Absence Of Methicillin-Resistant Staphylococcus aureus (MRSA) In Cattle From Portugal: A One Health Approach
Received 9 July 2019
Accepted for publication 5 October 2019
Published 4 November 2019 Volume 2019:12 Pages 3421—3423
Checked for plagiarism Yes
Review by Single anonymous peer review
Peer reviewer comments 2
Editor who approved publication: Dr Eric Nulens
Susana Correia,1–4 Vanessa Silva,1–4 Juan García-Díez,5 Paula Teixeira,6 Kevin Pimenta,1–4 María Teresa Tejedor-Junco,7 Soraia Oliveira,1–4 Gilberto Igrejas,2–4 Patricia Poeta1,4
1Microbiology and Antibiotic Resistance Team (MicroART), Department of Veterinary Sciences, University of Trás-os-Montes and Alto Douro (UTAD), Vila Real, Portugal; 2Functional Genomics and Proteomics Unit, University of Trás-os-Montes and Alto Douro (UTAD), Vila Real, Portugal; 3Department of Genetics and Biotechnology, University of Trás-os-Montes and Alto Douro (UTAD), Vila Real, Portugal; 4LAQV-REQUIMTE, Faculty of Science and Technology, University Nova of Lisbon (FCT-UNL), Lisbon, Portugal; 5Animal and Veterinary Research Centre (CECAV), Department of Veterinary Sciences, University of Trás-os-Montes and Alto Douro (UTAD), Vila Real, Portugal; 6Associação de Criadores do Maronês (ACM), Cooperativa Agricola de Vila Real, Vila Real, Portugal; 7Research Institute of Biomedical and Health Sciences, University of Las Palmas de Gran Canaria, Canary Islands, Spain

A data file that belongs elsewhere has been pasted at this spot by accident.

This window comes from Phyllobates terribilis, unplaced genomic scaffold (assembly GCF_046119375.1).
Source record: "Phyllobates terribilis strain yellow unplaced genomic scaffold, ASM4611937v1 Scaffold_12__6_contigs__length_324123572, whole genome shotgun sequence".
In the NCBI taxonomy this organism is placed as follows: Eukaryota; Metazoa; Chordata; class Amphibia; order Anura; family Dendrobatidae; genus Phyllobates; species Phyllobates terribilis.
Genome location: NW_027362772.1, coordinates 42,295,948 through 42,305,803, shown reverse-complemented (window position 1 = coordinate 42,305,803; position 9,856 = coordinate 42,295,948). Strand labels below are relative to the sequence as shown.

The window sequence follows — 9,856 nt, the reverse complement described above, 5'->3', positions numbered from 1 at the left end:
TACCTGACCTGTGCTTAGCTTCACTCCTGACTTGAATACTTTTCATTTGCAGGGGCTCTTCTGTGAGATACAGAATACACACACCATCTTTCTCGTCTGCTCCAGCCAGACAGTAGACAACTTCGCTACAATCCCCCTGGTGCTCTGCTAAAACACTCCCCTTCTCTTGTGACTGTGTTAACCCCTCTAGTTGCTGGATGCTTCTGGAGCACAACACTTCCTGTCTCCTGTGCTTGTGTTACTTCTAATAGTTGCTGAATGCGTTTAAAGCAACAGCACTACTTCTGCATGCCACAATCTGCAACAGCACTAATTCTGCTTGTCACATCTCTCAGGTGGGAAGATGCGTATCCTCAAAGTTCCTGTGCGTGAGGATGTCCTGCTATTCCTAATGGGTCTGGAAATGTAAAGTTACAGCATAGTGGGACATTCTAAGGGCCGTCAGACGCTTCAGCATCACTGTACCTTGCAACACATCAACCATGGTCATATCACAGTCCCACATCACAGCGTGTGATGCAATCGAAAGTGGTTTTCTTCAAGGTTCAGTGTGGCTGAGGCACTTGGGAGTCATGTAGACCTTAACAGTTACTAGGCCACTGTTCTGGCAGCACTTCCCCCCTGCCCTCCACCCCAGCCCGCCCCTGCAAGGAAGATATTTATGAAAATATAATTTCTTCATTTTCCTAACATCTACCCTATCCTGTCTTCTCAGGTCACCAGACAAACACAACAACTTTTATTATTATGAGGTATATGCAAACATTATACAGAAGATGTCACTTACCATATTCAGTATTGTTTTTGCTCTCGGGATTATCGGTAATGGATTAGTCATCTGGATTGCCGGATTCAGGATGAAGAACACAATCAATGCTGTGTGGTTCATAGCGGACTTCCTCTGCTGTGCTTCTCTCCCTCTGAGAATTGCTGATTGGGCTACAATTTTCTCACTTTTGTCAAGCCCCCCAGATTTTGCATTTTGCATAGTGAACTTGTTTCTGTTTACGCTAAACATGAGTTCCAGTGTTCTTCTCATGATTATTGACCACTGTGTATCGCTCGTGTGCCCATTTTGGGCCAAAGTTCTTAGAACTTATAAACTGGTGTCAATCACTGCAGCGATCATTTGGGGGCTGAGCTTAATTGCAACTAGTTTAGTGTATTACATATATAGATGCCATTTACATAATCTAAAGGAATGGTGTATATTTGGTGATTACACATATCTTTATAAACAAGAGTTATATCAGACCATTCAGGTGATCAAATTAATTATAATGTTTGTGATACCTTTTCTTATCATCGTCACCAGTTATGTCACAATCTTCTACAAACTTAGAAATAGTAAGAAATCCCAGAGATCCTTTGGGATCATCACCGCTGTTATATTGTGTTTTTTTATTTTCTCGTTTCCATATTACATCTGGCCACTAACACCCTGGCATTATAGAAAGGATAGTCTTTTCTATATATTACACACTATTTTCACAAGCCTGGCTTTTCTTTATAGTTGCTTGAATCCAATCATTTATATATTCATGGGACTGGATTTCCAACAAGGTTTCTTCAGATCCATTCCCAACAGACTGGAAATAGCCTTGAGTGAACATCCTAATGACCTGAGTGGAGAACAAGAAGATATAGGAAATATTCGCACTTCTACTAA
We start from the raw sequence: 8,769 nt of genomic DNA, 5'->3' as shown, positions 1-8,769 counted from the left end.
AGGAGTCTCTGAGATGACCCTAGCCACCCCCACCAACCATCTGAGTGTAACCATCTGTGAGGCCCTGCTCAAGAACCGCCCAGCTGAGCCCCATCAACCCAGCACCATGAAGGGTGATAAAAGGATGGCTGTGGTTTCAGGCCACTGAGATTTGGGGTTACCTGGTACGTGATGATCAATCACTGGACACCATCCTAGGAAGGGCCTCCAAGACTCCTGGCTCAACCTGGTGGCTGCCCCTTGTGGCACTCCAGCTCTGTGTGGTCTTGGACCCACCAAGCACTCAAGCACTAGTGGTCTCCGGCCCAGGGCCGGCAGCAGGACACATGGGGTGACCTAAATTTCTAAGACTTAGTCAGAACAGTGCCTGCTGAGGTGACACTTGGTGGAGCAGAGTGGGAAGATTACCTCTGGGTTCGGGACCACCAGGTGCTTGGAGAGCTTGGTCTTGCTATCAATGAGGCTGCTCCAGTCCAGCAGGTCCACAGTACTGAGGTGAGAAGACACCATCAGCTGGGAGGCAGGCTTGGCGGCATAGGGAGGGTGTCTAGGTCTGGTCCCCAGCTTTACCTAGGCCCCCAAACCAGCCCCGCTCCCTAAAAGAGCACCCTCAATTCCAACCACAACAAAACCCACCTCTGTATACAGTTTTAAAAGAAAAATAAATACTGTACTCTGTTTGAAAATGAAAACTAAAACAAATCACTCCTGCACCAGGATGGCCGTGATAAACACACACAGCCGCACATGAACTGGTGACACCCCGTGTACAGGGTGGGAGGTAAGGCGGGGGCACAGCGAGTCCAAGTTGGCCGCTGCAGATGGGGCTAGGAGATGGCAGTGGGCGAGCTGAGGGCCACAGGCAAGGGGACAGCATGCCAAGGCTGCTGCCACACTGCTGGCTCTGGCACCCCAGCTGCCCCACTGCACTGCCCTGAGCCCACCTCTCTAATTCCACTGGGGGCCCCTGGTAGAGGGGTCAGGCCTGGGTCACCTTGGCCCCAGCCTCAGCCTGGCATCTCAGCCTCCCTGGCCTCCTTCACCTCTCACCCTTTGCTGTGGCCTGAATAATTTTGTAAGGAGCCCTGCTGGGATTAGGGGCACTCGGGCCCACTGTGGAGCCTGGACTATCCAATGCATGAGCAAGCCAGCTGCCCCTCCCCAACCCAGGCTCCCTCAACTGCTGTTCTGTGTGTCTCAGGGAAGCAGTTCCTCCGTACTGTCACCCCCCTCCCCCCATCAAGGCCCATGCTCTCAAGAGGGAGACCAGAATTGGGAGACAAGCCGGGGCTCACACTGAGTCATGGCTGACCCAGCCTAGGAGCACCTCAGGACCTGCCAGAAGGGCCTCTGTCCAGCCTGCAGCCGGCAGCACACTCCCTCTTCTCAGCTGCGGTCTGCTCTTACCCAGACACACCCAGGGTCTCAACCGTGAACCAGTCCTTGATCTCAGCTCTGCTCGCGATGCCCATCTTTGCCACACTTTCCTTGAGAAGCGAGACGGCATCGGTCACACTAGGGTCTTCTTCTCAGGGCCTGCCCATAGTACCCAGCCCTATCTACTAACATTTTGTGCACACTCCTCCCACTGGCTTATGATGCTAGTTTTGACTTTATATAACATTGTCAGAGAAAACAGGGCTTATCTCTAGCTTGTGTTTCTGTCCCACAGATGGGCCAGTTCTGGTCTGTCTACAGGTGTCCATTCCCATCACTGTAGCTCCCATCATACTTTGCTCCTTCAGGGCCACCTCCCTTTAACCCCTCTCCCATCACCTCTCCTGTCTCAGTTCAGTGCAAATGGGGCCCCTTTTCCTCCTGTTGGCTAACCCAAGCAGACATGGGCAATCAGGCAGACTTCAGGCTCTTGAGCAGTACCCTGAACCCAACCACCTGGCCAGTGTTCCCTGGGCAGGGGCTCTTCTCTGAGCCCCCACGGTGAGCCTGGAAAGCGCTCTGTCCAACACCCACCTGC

Correspondence: Patricia Poeta
Microbiology and Antibiotic Resistance Team (MicroART), Department of Veterinary Sciences, University of Trás-os-Montes and Alto Douro (UTAD), Vila Real 5000-801, Portugal
Tel +351 259 350466
Fax +351 259 350629
Email [email protected]
Antimicrobial resistance (AMR) is acknowledged today as one of the most concerning threats to global human health since the future and confines of modern medicine continue to be defined and shaped by the success of antimicrobial therapy.1 As resistant bacteria may spread without recognizing human-animal or geographic borders, many major international organizations have stated that the rising threat of AMR must be addressed though a concerted and multisectoral One Health approach involving humans, animals and the environment. Staphylococcus aureus is a hardy, adaptable, opportunistic pathogenic agent that is able thrive in diverse environments.2–4 It is often present in the natural flora of the human and animal nose and skin, being also recovered from food, food production systems and the environment, causing a range of illnesses from minor skin infections and food poisoning to life-threatening diseases.2,3,5